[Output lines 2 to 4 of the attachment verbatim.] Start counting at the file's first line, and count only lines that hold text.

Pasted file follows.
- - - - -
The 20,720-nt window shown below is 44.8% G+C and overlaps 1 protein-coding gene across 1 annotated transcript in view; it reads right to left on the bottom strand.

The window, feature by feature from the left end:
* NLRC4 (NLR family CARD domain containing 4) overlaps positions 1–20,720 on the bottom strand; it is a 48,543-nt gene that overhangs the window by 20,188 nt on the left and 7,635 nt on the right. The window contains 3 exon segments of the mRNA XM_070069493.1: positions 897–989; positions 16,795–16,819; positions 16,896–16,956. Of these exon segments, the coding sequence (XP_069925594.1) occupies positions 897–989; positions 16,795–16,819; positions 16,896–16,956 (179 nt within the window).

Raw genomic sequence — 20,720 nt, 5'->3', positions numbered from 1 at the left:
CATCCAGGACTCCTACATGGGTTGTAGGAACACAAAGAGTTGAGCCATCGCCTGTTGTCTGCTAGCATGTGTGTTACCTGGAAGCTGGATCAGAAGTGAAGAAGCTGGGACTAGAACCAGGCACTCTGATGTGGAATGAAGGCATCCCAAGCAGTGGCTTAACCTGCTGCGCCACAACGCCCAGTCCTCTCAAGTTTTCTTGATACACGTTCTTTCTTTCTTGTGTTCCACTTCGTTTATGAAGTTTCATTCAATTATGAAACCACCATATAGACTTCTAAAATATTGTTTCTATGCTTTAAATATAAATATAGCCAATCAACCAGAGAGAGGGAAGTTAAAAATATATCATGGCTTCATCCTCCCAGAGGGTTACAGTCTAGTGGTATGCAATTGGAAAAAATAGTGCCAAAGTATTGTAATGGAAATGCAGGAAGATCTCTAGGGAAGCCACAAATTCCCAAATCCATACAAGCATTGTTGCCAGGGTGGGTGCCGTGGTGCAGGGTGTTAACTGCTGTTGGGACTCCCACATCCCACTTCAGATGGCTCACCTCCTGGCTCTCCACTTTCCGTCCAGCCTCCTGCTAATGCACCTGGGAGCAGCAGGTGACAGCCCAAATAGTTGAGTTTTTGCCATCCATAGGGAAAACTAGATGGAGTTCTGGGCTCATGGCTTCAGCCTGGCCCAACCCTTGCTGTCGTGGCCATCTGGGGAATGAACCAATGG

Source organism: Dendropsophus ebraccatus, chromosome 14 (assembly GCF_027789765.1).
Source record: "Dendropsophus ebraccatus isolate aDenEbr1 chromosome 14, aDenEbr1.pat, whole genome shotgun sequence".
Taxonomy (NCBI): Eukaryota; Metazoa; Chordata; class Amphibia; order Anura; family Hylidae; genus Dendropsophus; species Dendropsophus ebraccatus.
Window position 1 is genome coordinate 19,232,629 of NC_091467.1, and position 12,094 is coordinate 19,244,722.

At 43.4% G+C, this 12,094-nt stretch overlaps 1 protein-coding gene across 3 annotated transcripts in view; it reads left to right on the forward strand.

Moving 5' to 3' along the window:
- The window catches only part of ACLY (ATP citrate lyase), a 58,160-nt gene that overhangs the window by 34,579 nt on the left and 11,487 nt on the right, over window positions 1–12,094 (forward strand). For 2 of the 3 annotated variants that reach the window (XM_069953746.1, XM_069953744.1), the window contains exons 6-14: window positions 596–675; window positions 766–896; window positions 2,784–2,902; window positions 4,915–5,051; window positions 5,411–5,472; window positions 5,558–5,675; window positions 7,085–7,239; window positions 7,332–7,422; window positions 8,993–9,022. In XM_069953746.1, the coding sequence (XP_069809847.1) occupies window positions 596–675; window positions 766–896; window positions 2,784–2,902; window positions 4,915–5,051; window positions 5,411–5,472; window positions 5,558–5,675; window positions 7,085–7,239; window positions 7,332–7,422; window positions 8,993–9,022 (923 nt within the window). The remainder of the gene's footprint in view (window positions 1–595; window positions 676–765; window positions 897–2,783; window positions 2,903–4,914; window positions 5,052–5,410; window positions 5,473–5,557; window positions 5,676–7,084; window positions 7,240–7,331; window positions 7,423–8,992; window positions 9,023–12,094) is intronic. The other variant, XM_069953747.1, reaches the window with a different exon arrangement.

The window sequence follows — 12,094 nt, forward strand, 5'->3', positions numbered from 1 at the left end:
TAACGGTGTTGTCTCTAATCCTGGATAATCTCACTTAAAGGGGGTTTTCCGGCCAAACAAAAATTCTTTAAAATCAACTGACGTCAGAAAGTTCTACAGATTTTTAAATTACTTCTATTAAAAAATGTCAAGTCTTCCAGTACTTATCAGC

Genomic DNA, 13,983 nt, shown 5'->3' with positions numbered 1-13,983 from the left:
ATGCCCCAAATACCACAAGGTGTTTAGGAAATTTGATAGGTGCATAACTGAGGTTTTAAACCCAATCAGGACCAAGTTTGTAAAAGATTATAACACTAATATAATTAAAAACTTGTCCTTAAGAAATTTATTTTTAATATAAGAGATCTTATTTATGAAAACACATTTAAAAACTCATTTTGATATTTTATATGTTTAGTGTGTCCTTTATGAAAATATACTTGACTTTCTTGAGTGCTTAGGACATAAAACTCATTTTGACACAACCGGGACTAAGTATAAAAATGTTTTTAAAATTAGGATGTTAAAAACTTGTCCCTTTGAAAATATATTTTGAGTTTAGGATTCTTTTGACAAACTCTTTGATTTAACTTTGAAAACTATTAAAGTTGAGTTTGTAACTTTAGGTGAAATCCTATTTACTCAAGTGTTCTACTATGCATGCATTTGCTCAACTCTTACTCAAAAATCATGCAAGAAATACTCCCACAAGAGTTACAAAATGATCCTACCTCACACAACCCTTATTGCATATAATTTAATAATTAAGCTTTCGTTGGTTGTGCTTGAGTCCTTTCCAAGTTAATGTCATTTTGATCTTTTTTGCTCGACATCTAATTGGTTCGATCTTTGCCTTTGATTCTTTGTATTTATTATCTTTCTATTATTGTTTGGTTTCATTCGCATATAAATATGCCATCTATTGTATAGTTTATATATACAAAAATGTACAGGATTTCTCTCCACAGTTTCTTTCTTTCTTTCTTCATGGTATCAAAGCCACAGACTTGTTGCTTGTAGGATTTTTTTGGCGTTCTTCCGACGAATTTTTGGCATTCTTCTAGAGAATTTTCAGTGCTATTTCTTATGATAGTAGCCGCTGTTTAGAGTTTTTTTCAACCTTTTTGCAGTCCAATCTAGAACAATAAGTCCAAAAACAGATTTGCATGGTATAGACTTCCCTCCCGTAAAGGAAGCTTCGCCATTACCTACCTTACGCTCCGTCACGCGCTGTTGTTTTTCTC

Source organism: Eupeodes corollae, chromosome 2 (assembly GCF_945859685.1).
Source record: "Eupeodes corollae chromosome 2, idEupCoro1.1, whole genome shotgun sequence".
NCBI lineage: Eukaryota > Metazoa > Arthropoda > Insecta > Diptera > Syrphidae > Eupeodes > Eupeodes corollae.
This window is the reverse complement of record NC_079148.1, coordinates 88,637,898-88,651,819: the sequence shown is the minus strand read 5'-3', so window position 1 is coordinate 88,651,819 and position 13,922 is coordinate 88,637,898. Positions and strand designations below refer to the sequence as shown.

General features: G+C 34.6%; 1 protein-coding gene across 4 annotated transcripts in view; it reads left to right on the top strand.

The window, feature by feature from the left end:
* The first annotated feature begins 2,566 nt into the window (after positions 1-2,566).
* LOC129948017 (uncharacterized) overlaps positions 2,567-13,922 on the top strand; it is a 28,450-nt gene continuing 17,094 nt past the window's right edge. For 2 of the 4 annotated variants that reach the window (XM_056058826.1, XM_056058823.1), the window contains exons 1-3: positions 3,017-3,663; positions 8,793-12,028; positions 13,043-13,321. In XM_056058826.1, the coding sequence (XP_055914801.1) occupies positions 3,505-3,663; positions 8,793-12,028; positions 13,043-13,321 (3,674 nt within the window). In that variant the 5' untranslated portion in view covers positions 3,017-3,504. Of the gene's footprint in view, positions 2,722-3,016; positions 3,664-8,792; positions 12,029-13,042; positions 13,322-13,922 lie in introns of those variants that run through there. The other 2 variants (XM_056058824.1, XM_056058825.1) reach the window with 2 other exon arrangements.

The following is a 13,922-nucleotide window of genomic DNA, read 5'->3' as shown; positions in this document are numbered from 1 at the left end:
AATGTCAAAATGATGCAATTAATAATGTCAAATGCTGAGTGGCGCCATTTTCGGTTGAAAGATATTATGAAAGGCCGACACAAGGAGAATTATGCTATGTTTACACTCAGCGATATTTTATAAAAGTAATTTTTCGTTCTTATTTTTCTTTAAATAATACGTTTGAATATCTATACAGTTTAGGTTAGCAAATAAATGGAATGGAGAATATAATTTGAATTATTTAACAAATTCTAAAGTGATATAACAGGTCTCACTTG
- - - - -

The window, feature by feature from the left end:
* NLRC4 (NLR family CARD domain containing 4) overlaps positions 1–20,720 on the bottom strand; it is a 48,543-nt gene that overhangs the window by 20,188 nt on the left and 7,635 nt on the right. The window contains 3 exon segments of the mRNA XM_070069493.1: positions 897–989; positions 16,795–16,819; positions 16,896–16,956. Of these exon segments, the coding sequence (XP_069925594.1) occupies positions 897–989; positions 16,795–16,819; positions 16,896–16,956 (179 nt within the window).

Raw genomic sequence — 20,720 nt, 5'->3', positions numbered from 1 at the left: